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Government Banks Lists in India 2023 | As per Govt Latest Info

The Indian banking sector plays a vital role in the Indian economy, facilitating numerous financial transactions. The well-known Reserve Bank of India (RBI) is India's central banking institution and the supreme monetary authority. In India, there are different types of banks, including public sector, private sector, regional rural, and foreign sector banks. This page lets you know about a comprehensive list of government banks in India as of 2023.

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Government Banks in India (PSU Banks) 2023


Public Sector Unit (PSU) sector banks are those where the govt holds a stake of more than 50%. "Nationalised Bank" and "Public Sector Bank" are used interchangeably, as they have the same meaning. Previously, the list of government banks in India included several prominent names:

  1. Allahabad Bank

  2. Andhra Bank

  3. Bank of Baroda

  4. Bank of India

  5. Bank of Maharashtra

  6. Canara Bank

  7. Central Bank of India

  8. Corporation Bank

  9. Dena Bank

  10. Indian Bank

  11. Indian Overseas Bank

  12. Oriental Bank of Commerce

  13. Punjab & Sind Bank

  14. Punjab National Bank

  15. Syndicate Bank

  16. UCO Bank

  17. Union Bank of India

  18. United Bank of India

  19. Vijaya Bank

  20. IDBI Bank (77.79% government stake)

  21. SBI (State Bank of India) and its five associate banks

  22. Bharatiya Mahila Bank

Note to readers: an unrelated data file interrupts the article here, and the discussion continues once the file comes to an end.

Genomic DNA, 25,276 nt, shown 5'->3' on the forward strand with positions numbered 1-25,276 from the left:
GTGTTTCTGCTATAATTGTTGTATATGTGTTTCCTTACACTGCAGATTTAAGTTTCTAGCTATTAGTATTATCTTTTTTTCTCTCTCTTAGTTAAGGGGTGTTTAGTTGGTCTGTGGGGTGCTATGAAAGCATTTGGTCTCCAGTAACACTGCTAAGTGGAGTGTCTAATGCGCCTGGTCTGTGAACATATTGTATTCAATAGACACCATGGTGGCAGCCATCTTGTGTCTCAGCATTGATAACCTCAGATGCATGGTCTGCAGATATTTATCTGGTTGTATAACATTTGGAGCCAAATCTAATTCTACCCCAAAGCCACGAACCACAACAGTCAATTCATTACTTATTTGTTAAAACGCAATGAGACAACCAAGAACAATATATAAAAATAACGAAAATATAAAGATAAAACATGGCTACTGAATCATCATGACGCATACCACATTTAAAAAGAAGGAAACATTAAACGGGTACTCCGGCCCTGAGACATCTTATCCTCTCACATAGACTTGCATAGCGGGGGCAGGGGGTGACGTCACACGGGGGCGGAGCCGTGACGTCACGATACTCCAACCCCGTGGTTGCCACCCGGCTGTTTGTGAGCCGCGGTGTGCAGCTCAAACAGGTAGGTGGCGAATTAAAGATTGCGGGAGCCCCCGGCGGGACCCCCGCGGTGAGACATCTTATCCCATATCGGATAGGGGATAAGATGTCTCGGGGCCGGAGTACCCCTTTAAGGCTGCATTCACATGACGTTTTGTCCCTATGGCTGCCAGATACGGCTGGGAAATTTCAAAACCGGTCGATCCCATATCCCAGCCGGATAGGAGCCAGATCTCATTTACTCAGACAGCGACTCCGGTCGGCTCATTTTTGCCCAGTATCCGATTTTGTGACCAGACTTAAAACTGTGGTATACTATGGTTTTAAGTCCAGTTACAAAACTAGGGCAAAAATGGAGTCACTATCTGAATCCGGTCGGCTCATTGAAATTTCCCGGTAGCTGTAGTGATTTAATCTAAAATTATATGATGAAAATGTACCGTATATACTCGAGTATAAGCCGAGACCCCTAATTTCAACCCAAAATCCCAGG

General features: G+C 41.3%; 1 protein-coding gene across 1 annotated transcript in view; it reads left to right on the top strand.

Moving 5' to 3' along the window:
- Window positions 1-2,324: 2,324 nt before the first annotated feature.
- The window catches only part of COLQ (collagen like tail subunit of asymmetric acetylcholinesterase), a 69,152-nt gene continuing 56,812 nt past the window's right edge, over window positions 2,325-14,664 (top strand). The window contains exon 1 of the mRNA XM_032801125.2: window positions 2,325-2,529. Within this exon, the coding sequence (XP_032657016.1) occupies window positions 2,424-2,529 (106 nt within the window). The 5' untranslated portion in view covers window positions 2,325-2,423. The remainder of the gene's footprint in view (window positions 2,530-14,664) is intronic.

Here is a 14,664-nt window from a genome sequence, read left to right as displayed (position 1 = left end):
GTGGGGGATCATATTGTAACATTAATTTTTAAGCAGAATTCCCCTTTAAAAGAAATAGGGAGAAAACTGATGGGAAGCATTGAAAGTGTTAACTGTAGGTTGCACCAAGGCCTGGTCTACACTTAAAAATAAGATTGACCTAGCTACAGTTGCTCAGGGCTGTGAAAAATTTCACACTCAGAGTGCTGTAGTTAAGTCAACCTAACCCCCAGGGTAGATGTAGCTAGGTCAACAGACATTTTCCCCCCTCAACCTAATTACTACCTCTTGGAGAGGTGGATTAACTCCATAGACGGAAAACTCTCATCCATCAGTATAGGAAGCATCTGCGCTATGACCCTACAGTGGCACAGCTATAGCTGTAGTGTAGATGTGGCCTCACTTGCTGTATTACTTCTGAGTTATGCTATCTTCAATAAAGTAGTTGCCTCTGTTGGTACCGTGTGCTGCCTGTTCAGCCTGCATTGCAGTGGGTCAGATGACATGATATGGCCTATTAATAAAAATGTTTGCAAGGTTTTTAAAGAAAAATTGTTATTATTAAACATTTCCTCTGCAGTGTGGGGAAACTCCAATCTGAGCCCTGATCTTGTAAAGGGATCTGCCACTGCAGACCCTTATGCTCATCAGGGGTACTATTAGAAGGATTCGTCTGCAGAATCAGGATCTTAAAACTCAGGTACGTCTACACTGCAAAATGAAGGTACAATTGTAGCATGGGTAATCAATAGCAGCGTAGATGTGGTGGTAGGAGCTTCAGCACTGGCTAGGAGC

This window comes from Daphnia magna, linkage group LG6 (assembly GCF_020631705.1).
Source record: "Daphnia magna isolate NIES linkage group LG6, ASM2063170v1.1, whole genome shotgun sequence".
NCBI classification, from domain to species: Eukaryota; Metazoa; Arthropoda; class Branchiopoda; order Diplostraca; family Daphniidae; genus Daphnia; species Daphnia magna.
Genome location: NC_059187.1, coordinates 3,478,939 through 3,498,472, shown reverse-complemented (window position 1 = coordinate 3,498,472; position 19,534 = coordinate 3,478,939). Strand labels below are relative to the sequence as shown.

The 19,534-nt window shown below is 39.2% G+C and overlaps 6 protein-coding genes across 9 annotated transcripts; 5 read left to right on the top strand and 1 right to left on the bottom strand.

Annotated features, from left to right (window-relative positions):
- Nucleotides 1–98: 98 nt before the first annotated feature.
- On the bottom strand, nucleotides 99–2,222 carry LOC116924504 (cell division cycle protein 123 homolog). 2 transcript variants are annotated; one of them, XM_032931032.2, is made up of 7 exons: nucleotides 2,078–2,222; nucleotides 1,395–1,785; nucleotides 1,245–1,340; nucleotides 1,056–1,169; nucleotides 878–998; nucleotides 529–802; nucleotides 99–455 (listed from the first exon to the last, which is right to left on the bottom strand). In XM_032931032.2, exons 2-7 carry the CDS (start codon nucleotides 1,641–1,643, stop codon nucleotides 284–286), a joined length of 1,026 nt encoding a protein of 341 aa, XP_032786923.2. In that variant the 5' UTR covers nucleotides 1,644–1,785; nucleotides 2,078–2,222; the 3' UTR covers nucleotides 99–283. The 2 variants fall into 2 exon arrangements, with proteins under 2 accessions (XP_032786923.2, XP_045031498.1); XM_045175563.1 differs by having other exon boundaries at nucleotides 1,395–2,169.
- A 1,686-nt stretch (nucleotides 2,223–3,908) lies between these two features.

However, with the announcement on August 30, 2019, the number of public sector banks reduced from 27 in 2017 to 12. Several banks underwent mergers to form larger entities. Let's take a look at the merged public sector banks:

  1. Punjab National Bank - PNB is the second-largest public sector bank after merging with UBI and Oriental Bank of Commerce.

  2. Canara Bank becomes the fourth-largest public sector bank after merging with Syndicate Bank.

  3. Union Bank creates the fifth-largest public sector bank after merging with Andhra Bank and Corporation Bank.

  4. Indian Bank formed the seventh-largest public sector bank after merging with Allahabad Bank.

  5. State Bank of India (SBI) is the number one Public Bank Unit (PSU) Bank after merging with the following six banks:

  • State Bank of Hyderabad - SBH

  • State Bank of Mysore - SBM

  • SBBJ - State Bank of Bikaner & Jaipur

  • State Bank of Patiala - SBP

  • State Bank of Travancore - SBT

  • Bharatiya Mahila Bank

Recently merged banks are:


As of 2023, the current list of 12 public sector banks in India includes:

  1. State Bank of India

  2. Punjab National Bank

  3. Bank of Baroda

  4. Bank of India

  5. Central Bank of India

  6. Canara Bank

  7. Union Bank of India

  8. Indian Overseas Bank

  9. Punjab and Sind Bank

  10. Indian Bank

  11. UCO Bank

  12. Bank of Maharashtra

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Some Details about the PSU Banks


Now, let's let you know about some Bank names and Established years and Location and basic info given below:


State Bank of India (1955)

  • Revenues: ₹2,110 B

  • Headquarters: Mumbai, Maharashtra

  • Information: Formerly known as the Imperial Bank of India, SBI remains India's largest public sector bank.

Punjab National Bank (1894)

  • Revenues: ₹774.22 B

  • Headquarters: New Delhi, Delhi